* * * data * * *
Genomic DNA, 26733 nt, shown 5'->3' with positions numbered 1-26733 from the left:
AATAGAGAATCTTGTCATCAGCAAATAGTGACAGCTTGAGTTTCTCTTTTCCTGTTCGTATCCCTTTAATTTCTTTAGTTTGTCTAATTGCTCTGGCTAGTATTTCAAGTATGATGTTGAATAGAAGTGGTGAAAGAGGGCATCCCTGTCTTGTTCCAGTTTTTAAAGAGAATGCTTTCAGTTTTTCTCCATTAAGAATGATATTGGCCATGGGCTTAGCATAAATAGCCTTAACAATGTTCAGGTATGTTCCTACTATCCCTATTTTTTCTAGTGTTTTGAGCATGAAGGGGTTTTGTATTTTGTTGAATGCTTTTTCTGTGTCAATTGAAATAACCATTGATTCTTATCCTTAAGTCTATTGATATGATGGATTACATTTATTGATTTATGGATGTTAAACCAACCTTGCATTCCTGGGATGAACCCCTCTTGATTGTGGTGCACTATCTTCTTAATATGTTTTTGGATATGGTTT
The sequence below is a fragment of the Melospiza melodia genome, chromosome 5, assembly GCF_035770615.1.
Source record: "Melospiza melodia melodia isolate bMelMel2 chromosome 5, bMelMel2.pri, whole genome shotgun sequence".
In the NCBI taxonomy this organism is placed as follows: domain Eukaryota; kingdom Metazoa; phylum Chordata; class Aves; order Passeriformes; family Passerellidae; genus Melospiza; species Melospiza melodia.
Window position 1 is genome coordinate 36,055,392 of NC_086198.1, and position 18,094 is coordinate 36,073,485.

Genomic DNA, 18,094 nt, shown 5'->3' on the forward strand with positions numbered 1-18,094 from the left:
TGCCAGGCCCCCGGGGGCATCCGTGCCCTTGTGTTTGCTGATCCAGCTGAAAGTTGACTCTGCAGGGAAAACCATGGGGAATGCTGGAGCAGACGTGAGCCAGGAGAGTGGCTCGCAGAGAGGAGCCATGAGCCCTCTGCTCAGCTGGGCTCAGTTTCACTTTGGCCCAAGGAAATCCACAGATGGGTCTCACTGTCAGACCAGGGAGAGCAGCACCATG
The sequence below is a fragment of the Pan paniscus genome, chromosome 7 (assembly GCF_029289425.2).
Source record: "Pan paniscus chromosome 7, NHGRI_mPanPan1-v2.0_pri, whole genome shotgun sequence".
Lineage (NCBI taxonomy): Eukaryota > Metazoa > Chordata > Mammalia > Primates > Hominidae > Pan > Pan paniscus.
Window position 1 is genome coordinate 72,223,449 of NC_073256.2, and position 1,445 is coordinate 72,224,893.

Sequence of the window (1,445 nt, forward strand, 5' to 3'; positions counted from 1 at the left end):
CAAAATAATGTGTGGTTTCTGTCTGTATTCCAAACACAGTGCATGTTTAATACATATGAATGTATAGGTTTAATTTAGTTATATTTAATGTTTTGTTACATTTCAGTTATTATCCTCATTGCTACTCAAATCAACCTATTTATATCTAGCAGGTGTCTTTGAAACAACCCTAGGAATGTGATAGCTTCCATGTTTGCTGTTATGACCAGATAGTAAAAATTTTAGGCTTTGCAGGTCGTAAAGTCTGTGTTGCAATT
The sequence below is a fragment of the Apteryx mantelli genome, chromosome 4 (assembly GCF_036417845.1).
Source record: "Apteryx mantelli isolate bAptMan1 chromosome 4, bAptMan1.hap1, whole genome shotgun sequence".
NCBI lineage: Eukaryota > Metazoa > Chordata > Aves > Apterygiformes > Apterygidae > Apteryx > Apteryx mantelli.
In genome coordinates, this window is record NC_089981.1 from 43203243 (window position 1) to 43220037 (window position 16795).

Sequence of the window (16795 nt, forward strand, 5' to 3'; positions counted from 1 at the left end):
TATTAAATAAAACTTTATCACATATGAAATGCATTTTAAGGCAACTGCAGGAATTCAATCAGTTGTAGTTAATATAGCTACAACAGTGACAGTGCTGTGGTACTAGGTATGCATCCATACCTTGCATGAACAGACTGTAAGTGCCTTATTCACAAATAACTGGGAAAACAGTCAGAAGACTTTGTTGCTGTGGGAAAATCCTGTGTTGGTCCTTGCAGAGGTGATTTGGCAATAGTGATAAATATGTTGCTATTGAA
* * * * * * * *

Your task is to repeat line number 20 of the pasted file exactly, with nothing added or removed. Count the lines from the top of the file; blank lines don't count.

TATTAAATAAAACTTTATCACATATGAAATGCATTTTAAGGCAACTGCAGGAATTCAATCAGTTGTAGTTAATATAGCTACAACAGTGACAGTGCTGTGGTACTAGGTATGCATCCATACCTTGCATGAACAGACTGTAAGTGCCTTATTCACAAATAACTGGGAAAACAGTCAGAAGACTTTGTTGCTGTGGGAAAATCCTGTGTTGGTCCTTGCAGAGGTGATTTGGCAATAGTGATAAATATGTTGCTATTGAA